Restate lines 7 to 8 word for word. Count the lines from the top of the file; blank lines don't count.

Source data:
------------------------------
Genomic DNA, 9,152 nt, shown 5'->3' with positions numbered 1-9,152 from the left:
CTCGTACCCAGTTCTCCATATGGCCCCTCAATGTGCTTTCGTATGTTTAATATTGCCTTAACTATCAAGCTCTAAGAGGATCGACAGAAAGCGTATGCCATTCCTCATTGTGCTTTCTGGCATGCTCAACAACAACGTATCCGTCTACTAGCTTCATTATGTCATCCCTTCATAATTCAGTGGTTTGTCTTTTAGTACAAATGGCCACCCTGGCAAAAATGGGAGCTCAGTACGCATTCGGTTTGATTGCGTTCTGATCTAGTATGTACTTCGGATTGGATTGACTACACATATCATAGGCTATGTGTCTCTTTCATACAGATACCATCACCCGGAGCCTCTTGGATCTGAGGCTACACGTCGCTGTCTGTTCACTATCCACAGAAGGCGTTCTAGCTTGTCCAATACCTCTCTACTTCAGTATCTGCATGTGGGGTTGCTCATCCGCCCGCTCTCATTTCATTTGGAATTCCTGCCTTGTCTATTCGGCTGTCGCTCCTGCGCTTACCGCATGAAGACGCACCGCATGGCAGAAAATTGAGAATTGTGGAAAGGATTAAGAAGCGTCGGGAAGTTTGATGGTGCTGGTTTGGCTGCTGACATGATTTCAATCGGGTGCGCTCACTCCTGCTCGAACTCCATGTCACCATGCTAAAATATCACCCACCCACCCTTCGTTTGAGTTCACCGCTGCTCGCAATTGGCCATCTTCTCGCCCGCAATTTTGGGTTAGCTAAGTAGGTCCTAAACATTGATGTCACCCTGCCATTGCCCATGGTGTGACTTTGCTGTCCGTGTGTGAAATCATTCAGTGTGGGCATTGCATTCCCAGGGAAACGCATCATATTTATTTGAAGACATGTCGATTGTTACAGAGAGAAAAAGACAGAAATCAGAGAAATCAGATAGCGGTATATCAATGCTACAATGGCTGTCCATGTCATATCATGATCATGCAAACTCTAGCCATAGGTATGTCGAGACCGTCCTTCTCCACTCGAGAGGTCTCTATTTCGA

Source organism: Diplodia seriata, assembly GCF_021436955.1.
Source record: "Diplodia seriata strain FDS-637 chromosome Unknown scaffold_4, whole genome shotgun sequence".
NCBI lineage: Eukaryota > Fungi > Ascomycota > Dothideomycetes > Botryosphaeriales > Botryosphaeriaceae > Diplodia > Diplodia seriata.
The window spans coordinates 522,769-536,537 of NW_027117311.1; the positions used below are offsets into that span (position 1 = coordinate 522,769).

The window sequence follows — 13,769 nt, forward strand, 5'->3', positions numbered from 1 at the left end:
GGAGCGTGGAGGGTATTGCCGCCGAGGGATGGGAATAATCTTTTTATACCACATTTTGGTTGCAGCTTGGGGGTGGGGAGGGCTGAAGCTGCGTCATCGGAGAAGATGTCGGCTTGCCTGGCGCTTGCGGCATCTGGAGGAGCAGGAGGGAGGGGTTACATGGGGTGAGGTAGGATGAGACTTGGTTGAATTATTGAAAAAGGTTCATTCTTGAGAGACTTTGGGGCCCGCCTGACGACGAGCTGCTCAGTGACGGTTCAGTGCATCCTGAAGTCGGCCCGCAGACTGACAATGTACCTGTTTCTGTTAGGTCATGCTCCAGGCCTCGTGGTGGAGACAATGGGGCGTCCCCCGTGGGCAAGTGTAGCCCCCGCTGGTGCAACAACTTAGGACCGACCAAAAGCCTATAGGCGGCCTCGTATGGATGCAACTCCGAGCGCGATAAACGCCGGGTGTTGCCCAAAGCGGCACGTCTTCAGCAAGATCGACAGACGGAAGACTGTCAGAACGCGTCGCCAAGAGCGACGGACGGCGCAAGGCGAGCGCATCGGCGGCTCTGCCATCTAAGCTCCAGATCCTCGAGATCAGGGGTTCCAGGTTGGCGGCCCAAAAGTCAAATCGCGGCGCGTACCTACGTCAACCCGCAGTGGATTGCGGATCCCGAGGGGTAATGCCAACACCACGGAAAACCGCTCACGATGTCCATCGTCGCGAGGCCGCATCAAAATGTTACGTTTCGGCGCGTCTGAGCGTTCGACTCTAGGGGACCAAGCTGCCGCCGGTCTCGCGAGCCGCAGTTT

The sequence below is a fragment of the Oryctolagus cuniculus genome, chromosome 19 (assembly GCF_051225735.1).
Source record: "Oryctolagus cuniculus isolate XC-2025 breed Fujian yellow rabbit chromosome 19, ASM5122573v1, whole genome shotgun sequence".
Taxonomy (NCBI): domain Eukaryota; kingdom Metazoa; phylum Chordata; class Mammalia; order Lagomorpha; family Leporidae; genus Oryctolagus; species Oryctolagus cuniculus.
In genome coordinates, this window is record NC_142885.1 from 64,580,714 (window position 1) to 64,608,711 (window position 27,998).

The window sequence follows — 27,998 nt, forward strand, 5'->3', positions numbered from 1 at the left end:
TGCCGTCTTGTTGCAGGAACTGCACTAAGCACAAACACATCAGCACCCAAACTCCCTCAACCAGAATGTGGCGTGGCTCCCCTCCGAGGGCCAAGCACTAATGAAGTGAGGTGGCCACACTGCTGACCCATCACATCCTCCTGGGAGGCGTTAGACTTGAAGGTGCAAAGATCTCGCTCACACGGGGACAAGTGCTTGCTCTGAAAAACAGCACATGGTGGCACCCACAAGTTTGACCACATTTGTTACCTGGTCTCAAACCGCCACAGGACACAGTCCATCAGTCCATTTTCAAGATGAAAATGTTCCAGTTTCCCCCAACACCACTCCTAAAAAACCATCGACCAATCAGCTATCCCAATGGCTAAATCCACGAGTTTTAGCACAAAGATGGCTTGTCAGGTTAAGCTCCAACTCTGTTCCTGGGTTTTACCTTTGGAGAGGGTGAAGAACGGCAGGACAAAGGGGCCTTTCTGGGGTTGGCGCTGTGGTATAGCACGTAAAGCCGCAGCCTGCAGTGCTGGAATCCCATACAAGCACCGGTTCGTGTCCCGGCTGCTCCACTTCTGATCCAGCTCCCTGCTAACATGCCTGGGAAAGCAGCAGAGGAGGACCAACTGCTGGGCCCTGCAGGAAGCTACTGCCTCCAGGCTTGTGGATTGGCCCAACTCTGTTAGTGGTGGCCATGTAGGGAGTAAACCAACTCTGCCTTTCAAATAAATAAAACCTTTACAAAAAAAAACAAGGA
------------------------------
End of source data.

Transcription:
The window sequence follows — 13,769 nt, forward strand, 5'->3', positions numbered from 1 at the left end:
GGAGCGTGGAGGGTATTGCCGCCGAGGGATGGGAATAATCTTTTTATACCACATTTTGGTTGCAGCTTGGGGGTGGGGAGGGCTGAAGCTGCGTCATCGGAGAAGATGTCGGCTTGCCTGGCGCTTGCGGCATCTGGAGGAGCAGGAGGGAGGGGTTACATGGGGTGAGGTAGGATGAGACTTGGTTGAATTATTGAAAAAGGTTCATTCTTGAGAGACTTTGGGGCCCGCCTGACGACGAGCTGCTCAGTGACGGTTCAGTGCATCCTGAAGTCGGCCCGCAGACTGACAATGTACCTGTTTCTGTTAGGTCATGCTCCAGGCCTCGTGGTGGAGACAATGGGGCGTCCCCCGTGGGCAAGTGTAGCCCCCGCTGGTGCAACAACTTAGGACCGACCAAAAGCCTATAGGCGGCCTCGTATGGATGCAACTCCGAGCGCGATAAACGCCGGGTGTTGCCCAAAGCGGCACGTCTTCAGCAAGATCGACAGACGGAAGACTGTCAGAACGCGTCGCCAAGAGCGACGGACGGCGCAAGGCGAGCGCATCGGCGGCTCTGCCATCTAAGCTCCAGATCCTCGAGATCAGGGGTTCCAGGTTGGCGGCCCAAAAGTCAAATCGCGGCGCGTACCTACGTCAACCCGCAGTGGATTGCGGATCCCGAGGGGTAATGCCAACACCACGGAAAACCGCTCACGATGTCCATCGTCGCGAGGCCGCATCAAAATGTTACGTTTCGGCGCGTCTGAGCGTTCGACTCTAGGGGACCAAGCTGCCGCCGGTCTCGCGAGCCGCAGTTT